“I’m scared.”

“I can’t sleep.”

“Can we go to the closet?” they began to ask.

There was a deep closet that housed all their coats and shoes, and sometimes they would gather there when the weather was bad so that they could not hear the wind and thunder.  Here, they could all huddle together cozily for comfort, and often in the past, they would get a story or a song if they were good.  Wren looked around to see that some of the others had not even stirred, but she would not wake them.

“Get your pillows and come on,” she said, taking Maxwell by the hand.

Wren consented that they should go into the closet and instructed a couple of the older children to get candles.  Once there was light with them, they dared to go inside where they sat in rows on the floor beneath the clothes that brushed the tops of their heads.  They settled themselves, excited for the adventure of the closet which could have been called their secret clubhouse.  Wren was in the midst of them with a lamp, and they had no sooner closed the door than Max turned to her.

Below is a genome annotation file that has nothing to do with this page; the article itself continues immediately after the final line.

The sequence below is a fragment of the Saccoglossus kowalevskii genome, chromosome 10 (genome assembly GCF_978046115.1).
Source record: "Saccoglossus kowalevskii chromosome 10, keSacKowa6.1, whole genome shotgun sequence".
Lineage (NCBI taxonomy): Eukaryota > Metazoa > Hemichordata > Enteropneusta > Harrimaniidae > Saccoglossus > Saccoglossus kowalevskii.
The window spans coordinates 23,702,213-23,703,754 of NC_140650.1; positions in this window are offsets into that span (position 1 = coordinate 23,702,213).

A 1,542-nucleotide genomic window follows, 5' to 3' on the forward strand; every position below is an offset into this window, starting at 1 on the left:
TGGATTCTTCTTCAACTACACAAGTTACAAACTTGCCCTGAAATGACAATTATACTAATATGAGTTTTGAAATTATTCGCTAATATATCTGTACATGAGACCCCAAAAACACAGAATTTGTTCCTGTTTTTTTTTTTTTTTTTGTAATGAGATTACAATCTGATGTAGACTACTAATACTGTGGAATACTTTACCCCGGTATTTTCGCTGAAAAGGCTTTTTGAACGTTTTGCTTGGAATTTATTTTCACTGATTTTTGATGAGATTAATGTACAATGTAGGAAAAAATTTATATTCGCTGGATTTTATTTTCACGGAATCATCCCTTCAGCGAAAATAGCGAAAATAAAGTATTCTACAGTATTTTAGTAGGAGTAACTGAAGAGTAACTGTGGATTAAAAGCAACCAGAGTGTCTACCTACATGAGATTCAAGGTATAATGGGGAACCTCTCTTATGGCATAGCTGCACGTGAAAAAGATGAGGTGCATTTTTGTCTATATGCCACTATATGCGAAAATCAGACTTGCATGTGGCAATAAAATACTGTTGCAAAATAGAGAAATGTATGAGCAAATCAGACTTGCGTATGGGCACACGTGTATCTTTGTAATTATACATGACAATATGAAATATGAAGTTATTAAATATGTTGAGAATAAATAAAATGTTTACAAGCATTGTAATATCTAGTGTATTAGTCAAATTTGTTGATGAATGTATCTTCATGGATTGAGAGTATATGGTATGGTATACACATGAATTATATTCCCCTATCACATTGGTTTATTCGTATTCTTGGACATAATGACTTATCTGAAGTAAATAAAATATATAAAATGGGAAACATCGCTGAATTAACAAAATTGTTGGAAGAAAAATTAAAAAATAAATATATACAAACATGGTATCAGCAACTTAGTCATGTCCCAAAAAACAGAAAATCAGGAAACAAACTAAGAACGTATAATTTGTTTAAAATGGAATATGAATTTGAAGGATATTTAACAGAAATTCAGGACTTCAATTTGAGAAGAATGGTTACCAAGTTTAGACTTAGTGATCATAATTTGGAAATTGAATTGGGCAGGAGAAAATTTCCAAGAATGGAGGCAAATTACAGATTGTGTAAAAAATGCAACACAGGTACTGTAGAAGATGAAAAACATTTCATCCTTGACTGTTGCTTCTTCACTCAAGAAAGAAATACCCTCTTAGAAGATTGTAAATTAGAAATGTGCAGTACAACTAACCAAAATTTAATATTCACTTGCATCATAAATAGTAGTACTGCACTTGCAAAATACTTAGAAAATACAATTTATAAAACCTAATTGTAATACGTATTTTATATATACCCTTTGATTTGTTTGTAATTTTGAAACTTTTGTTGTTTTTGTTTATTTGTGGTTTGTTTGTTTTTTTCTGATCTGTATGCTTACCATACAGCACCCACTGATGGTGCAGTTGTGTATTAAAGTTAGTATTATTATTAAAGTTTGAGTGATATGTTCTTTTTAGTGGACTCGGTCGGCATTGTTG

“Tell us a story, Wren,” he asked.  “Please?”

This did not go ignored by the others, who jumped in immediately to express themselves as well.

“Yes, it’s been so long since we’ve had a story!”

Wren sighed, knowing that it was contagious now, but she had made a vow to herself that there would be no more stories to influence them in negative ways.  No more talk of the factory and no more nonsense about running away.

“I don’t know any more stories,” she claimed.  “I’ve told them all to you.  How about I sing instead?”

“No, no!  You must make one up!”

“Please!  A story!”

Wren looked at their anxious faces, and while she had been able to make excuses for a while, they had all come together as one against her.  She didn’t think that they could be appeased otherwise – all wide-awake because of the storm.  They would continue to be until the storm had passed.